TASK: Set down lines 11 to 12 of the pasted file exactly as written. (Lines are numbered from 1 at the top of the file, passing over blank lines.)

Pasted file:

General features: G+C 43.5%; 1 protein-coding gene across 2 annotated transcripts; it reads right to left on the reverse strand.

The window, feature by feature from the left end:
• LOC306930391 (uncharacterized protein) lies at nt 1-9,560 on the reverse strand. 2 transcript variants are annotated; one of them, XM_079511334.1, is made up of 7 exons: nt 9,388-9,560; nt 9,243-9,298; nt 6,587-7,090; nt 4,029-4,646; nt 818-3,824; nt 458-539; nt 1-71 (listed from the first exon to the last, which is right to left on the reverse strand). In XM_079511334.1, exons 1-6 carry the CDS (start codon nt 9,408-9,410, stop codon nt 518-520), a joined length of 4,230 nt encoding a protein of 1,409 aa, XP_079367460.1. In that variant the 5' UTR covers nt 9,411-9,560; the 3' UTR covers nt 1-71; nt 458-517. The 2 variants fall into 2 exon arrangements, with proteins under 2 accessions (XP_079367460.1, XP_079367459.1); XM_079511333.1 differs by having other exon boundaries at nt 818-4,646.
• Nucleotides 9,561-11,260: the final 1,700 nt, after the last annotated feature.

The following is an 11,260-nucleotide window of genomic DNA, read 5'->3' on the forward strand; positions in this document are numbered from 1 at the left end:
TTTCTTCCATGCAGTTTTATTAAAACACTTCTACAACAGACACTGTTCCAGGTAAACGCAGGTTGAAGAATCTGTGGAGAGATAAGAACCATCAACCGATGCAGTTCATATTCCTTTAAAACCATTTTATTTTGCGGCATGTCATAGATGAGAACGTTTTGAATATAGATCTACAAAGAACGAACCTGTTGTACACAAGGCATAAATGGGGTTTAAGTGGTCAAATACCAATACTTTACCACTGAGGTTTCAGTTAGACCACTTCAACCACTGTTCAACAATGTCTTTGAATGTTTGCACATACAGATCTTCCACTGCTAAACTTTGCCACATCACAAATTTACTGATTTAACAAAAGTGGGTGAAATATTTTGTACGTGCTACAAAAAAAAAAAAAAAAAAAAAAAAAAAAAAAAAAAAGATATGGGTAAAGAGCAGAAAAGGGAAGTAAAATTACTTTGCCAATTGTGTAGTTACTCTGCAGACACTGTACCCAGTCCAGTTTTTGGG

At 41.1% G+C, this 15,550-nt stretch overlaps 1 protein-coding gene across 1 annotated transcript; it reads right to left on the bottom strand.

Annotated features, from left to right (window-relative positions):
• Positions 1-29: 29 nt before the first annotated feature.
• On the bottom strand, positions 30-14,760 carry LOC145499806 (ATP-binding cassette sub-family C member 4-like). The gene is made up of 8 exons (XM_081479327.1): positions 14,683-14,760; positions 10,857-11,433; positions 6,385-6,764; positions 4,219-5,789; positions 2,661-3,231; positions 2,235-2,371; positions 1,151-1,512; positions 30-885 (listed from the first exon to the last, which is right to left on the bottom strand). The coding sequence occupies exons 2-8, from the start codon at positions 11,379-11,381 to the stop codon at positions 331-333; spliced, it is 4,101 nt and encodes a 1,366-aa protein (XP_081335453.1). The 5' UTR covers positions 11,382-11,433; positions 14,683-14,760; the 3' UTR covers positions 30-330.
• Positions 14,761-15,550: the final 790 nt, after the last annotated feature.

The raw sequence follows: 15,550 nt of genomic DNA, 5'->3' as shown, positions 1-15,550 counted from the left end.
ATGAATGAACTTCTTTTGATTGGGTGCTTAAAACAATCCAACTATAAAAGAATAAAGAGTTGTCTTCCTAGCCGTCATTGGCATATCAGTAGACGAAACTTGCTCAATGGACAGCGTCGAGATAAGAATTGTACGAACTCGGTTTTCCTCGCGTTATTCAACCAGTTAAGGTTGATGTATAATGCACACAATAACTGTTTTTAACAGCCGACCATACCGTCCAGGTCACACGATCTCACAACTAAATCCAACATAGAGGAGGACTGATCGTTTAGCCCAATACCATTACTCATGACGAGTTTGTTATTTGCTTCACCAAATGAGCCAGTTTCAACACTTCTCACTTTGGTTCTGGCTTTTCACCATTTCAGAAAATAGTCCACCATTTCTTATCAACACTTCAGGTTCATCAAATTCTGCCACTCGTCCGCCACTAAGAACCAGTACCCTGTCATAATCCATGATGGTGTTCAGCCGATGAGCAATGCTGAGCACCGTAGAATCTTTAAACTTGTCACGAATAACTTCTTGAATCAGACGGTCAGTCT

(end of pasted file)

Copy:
• Positions 14,761-15,550: the final 790 nt, after the last annotated feature.

The raw sequence follows: 15,550 nt of genomic DNA, 5'->3' as shown, positions 1-15,550 counted from the left end.